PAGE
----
His deselection by his local conservative association was a tragic event in the closure of life just before he had died. And not the least, his carve-up of Eastern Europe with Stalin is so very reminiscent of the historic Molotov-Ribbentrop Pact. Sir Winston has borrowed the phrase ‘the Iron Curtain’ from the German propaganda minister Herr Goebbels and had used this to mean exactly what Goebbels had meant by it.
Heart-broken by the colossal defeat in the global war, the Soviet Union had neither the means nor the will to invade Western Europe, still less, to cross either the Atlantic or the Pacific.
Let us be clear though, in the aftermath, his electorate was under no illusions while he had still remained alive. Quite often, his image was booed and hissed when it appeared on newsreels. He led the Conservative Party into three general elections. He had lost the first two and he only returned to office on the third occasion with the support of the National Liberals, having lost his ‘popular vote bank’.
In the tenure of that parliament, he had been ill-fated enough to be removed by his own party. The Conservative Party had comfortably won the subsequent general election. Did we not forget the truth about him in the old mining areas of Britain? Nor the miners have forgotten the places that he had signed away to Stalin, including Poland… the country, for whose freedom, the second war has been fought (1939–1945).
It was Churchill who had jovially coined the nickname ‘Uncle Joe’ for Vladimir Stalin. Actually, the British prime minister desired to transport the Jews to Palestine since he saw them as not ‘really’ British citizens. He had presided over the tragedy of the famine in Bengal. His views on the mixed, dark-skinned Bengali ‘race’ had only shocked his younger colleagues… even in the Conservative Party of the 1950s.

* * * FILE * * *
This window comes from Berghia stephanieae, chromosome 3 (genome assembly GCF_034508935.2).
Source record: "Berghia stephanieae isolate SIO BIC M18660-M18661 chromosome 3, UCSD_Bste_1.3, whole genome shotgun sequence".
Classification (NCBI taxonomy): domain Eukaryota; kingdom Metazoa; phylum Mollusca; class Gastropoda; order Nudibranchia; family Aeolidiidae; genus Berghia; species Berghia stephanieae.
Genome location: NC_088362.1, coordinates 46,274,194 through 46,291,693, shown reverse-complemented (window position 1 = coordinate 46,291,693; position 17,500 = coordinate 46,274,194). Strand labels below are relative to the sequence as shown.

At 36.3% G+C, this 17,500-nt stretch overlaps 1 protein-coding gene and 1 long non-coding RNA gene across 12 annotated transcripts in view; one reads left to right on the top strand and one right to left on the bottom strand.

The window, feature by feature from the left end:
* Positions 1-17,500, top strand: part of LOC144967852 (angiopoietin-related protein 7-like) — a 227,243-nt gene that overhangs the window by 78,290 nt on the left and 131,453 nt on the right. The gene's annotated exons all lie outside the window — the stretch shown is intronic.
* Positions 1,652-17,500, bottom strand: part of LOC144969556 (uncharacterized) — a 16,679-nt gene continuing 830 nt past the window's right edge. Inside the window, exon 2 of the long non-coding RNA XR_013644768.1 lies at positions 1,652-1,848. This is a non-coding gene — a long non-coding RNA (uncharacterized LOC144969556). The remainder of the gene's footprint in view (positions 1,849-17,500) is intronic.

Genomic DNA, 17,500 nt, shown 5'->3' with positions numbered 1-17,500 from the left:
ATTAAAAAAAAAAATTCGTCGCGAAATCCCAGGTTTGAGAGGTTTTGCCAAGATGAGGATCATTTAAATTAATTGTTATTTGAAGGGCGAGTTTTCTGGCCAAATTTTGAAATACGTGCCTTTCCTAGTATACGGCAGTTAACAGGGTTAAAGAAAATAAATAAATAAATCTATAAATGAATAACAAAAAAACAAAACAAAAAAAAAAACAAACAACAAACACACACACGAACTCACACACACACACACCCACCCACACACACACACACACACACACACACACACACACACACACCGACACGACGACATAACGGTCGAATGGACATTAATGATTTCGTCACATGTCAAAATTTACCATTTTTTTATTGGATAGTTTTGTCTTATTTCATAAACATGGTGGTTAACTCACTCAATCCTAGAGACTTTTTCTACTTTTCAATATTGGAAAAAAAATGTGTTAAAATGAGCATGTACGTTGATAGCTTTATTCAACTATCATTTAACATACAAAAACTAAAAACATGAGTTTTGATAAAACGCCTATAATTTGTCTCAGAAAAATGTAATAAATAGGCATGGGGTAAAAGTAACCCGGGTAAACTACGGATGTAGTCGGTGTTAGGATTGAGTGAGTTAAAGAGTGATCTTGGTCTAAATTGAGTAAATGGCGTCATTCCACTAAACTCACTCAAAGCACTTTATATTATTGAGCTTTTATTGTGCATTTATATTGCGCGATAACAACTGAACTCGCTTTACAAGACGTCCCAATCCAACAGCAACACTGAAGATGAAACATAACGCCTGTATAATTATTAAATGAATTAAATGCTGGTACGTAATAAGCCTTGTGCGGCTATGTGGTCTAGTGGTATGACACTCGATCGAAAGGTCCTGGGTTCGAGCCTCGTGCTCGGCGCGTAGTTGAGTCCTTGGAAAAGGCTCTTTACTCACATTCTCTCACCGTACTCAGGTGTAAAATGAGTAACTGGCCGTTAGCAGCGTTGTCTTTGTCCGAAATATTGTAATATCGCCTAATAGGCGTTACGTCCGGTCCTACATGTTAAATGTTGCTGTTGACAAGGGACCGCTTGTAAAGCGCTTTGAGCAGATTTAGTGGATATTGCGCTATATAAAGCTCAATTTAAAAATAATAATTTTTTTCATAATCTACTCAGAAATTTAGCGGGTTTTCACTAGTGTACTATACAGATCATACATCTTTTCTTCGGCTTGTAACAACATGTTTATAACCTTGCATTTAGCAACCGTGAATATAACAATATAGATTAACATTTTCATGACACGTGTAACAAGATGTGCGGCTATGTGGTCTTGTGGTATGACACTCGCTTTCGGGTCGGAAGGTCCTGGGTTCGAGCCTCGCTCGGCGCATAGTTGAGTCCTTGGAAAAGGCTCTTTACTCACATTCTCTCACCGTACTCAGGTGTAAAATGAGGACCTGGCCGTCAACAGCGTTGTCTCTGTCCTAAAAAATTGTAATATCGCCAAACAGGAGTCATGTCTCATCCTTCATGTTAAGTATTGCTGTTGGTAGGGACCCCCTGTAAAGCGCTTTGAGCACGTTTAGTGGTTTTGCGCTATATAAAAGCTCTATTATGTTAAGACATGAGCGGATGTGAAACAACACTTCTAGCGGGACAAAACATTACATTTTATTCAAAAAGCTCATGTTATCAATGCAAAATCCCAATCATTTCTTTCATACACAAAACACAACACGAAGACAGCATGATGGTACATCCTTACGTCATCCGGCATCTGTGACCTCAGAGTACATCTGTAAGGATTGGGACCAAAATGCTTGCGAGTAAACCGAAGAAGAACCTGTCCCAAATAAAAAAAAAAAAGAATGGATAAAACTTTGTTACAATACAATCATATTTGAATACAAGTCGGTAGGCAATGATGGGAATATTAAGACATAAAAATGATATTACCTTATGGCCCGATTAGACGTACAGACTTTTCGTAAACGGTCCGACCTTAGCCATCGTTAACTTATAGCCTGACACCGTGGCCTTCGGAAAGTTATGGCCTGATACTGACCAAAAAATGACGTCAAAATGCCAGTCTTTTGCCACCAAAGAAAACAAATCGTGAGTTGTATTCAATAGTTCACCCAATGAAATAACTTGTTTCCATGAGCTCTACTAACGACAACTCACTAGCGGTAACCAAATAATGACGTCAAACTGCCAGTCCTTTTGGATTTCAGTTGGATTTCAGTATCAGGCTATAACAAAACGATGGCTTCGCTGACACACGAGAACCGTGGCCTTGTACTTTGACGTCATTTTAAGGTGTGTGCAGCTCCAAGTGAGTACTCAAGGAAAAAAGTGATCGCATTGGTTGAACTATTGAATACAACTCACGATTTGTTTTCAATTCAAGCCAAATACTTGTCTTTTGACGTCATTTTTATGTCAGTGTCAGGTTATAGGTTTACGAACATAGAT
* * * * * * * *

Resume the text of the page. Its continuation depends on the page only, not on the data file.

The famous dipping of the cranes for his coffin had occurred only because the London dockers, who ‘despised’ him, had been paid to do it. These London dockers had been as heavily ‘blitzed’ and pounded with bombs as anyone, anywhere in modern history of air warfare!
Sir Winston Churchill has taken due credit for having ‘saved Britain’ during the incessant aerial bombardments, particularly upon the city of London. This resulted in heavy casualties and those damning days are also remembered as the days when the ‘Battle for Britain’ was fought for Britain’s very own existence.
It will be interesting to see whether anyone else in the political leadership could have held his nerves under the gravest challenges of the nation’s survival. Churchill had continued to hold a serious academic or journalistic position in a full decade and come out successfully with flying colours. His cult seems to have begun only after he died in January 1965.
At the time of his unfortunate demise, Sir Winston Churchill had aged to have really become so old. Very painfully so, one of the ‘greatest’ war time leaders in history had been deemed to be politically as good as dead. The tragedy of his death could never be translated into votes by his successors.
Britain has continued proudly to pay tributes to him, as the ‘Man of the Century’. His metaphors have also continued to ring in our ears — ‘Kites rise highest against the wind, not with it’.

Nazarul Islam is a former educator based in Chicago.